Getting a good night’s sleep

Sleeping is wonderful, but many of us don’t have a healthy relationship with sleep. Understanding how to catch those precious zzz’s is crucial, so we spoke to the sleep experts.

Healthy sleeping habits can have a significant impact on your quality of life. Yes, really. Sleeping is probably one of the most important daily tasks. Yet many of us don’t value and respect our sleeping patterns the way we should and this can have an impact on productivity and mood.


“We have a massive problem with sleep,” says James Wilson, the Sleep Geek. “It tends to get treated like an illness, and a GP will give you sleeping tablets, but we need to look at it as a fundamental part of our life, like food and water.” Unfortunately, you’re either a good sleeper or a bad sleeper – and you’ll know which one you are. But there are things you can do to get more rest.

One important aspect of sleeping restfully is that you go to sleep at the same time every night. While that might not always be manageable, if you spend your weekend lying in until noon, you are creating a form of jetlag.

Quite literally, you’re confusing your body – and not getting any sunshine in return. James explains: “It’s important for people to understand their own sleep patterns. You might be sensitive to caffeine or you might only need six hours sleep. Simple things make a huge difference.

You might be going to bed too early, or too late, but the most important time is actually before you go to sleep. It’s imperative that you wind down properly. The hour before you hit the hay is when your heart rate drops, and you need to feel relaxed so that you’re not spending the night tossing and turning.”

This one’s for you night time scrollers (you know who you are), looking at artificial light or the blue and white glare of your phone, computer or tablet prevents your brain from releasing melatonin: the hormone telling our bodies it’s time for bed. Winding down, and staying away from those likes and comments, is one sure fire way to get some good shut eye.

“Keep it simple,” advises James. “You’re better off winding down properly than going to bed every night at 10pm. Half an hour before bed have a bath or a shower, and don’t watch any engrossing TV. You don’t have to meditate, but don’t get too into your favourite show.”

Managing your sleep is like managing your mental health – don’t put too much pressure on yourself. You can’t cure sleep problems, you can only be careful.


Even in the land of nod, many of us have severe issues of waking up continually during the night. “Around 65 per cent to 85 per cent of people wake up during the night. You have to figure out what’s causing it,” explains James. “If you’re female, a temperature dip or spike might be the culprit.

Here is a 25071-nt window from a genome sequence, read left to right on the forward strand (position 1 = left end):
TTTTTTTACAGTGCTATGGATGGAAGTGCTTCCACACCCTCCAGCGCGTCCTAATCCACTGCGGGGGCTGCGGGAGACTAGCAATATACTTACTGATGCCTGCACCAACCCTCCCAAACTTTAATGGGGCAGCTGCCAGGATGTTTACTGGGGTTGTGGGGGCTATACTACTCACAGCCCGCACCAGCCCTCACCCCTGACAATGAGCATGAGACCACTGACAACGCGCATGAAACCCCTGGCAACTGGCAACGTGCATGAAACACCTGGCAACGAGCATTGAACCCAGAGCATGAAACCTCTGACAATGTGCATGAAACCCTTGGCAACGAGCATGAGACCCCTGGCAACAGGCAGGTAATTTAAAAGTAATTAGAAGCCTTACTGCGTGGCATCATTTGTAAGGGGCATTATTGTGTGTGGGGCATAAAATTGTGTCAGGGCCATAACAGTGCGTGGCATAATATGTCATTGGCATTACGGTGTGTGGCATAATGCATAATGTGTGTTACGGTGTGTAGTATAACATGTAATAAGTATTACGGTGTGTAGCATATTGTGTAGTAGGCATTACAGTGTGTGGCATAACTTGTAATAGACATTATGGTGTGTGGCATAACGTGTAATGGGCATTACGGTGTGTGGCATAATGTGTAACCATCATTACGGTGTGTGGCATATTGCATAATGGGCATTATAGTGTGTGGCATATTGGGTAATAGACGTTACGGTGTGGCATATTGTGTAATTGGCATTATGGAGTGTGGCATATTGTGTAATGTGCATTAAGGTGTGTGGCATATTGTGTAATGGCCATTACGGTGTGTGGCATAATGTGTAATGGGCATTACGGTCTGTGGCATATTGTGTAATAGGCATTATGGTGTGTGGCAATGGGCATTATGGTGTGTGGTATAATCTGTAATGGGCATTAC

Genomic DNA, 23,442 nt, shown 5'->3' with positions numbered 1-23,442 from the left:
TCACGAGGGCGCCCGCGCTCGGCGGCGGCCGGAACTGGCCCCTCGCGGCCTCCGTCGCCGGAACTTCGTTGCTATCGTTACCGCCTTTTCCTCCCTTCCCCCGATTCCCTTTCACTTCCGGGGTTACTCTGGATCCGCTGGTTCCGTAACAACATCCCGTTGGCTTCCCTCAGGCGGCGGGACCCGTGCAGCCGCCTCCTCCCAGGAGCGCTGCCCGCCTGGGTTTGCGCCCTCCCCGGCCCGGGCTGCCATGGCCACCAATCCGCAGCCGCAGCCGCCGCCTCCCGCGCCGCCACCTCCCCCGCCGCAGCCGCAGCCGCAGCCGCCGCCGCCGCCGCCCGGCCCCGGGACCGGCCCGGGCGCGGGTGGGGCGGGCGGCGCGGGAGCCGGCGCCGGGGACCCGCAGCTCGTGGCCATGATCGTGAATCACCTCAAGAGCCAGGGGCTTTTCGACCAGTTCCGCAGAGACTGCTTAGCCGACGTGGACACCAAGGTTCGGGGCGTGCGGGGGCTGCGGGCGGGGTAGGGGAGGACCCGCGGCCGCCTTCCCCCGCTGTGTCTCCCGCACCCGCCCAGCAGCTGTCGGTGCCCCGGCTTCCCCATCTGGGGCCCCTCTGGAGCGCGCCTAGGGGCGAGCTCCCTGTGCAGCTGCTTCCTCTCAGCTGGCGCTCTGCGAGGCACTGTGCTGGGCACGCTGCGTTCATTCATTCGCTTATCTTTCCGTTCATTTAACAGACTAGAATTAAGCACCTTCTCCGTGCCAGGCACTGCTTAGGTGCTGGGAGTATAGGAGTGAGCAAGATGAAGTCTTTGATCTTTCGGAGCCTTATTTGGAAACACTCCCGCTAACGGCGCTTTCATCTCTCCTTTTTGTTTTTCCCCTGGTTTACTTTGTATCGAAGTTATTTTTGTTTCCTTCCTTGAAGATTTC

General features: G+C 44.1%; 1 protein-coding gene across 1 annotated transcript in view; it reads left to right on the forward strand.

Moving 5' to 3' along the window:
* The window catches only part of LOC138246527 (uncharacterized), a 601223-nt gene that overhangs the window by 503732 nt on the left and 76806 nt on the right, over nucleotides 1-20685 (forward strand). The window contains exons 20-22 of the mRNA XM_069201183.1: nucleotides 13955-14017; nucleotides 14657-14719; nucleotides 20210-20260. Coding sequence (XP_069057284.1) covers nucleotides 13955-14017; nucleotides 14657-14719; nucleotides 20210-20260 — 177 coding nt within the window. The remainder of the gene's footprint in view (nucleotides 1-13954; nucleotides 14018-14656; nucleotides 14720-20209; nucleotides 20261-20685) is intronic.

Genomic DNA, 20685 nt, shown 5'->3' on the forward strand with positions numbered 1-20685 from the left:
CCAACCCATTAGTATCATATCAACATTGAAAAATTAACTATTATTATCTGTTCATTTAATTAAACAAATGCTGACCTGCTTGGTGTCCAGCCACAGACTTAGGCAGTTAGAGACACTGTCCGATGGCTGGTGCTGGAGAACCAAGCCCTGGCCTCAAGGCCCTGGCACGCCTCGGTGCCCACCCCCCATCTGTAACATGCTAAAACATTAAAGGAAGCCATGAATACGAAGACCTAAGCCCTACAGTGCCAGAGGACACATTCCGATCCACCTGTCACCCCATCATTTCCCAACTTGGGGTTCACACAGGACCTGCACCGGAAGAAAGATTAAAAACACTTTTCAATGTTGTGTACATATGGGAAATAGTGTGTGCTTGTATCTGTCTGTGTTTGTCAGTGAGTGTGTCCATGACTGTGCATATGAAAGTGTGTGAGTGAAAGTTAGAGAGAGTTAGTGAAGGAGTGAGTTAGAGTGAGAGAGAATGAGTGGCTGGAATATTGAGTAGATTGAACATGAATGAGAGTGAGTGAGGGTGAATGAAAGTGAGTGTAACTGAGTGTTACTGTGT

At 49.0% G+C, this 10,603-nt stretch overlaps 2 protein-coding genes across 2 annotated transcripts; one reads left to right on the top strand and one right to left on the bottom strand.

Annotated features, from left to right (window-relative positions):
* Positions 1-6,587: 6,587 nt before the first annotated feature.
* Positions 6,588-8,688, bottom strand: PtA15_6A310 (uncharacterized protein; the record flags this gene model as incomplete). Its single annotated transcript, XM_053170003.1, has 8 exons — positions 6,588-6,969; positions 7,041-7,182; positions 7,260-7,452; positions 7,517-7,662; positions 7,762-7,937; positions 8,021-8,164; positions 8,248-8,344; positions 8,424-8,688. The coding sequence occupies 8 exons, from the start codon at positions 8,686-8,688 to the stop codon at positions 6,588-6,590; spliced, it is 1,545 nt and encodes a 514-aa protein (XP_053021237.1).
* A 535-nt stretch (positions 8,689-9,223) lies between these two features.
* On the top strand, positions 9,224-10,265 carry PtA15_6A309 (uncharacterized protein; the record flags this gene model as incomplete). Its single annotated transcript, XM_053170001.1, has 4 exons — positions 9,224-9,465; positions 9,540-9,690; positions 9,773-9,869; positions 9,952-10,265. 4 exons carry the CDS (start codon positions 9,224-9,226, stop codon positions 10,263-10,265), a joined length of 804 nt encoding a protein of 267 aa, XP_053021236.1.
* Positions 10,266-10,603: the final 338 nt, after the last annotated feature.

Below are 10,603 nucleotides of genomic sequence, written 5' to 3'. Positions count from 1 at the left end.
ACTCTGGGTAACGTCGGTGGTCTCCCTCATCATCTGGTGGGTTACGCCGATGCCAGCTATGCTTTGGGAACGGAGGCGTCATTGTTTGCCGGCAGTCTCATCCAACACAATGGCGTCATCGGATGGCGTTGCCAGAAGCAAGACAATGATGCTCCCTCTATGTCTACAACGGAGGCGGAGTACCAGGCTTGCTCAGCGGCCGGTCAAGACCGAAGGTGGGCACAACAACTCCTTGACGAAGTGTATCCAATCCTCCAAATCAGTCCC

“Women are more sensitive to warmth than men, and even the material of your duvet or bedsheets contribute to your sleeping patterns. Certain materials trap heat – so watch out for that.”

James stresses that it’s important to pay attention to our environment and make sure that the  bedroom is a restful place.

While banning TV, laptops and smart phones is one way to go about it, for some people that’s unmanageable, and James explains that you don’t need to go to extremes. All you need to do is be more careful about how you use technology.

“We’re on a one-and-a-half-hour sleep cycle, and our senses check to see if we’re secure. So, if we fall asleep listening to a podcast or Netflix and it finishes, our bodies wake up as the environment around us has changed,” he adds.


Apart from your partner snoring, children are the most common reason why you’re not getting enough sleep. Linda Russell, the Sleepy Lady is a former maternity nurse who is an expert in getting kids to sleep.

“Sleep-deprived parents can become very anxious and start to question everything they do and it can lead to depression, self-esteem and post- natal misdiagnosis. Exhaustion is very powerful. Families are really struggling to sleep,” Linda explains.

“It’s not about a routine,” she adds. “It’s more important to get children into good sleeping habits. Children need about three hours without TV for
their brain to shut down before going to bed, whereas adults need about 45 minutes.”

Linda encourages that there’s no wrong way to get your kids to go to sleep. Rocking your child or having a dependency for a dummy is normal.

“Falling asleep is a definitive process, melatonin is a hormone that sends signals to the brain to go to sleep and you need a relaxing half an hour where children get drowsy.”

It’s important to get children to be able to detach from their parents and be able to go to sleep by themselves, but this can be a long process, unique to the child. “As soon as you can, get your child to self-soothe,” advises Linda. “Find a way that’s comfortable to you. Get them to fall asleep next to you, and then move onto the cot, and then into a separate room: break habits slowly.”

Sleeping is one of the most natural things, and something our bodies actively crave. Simple steps can make sleeping effortless, less daunting and easier to achieve. Dim the lights and get cosy.


The Sleep Geek

The Sleep Lady

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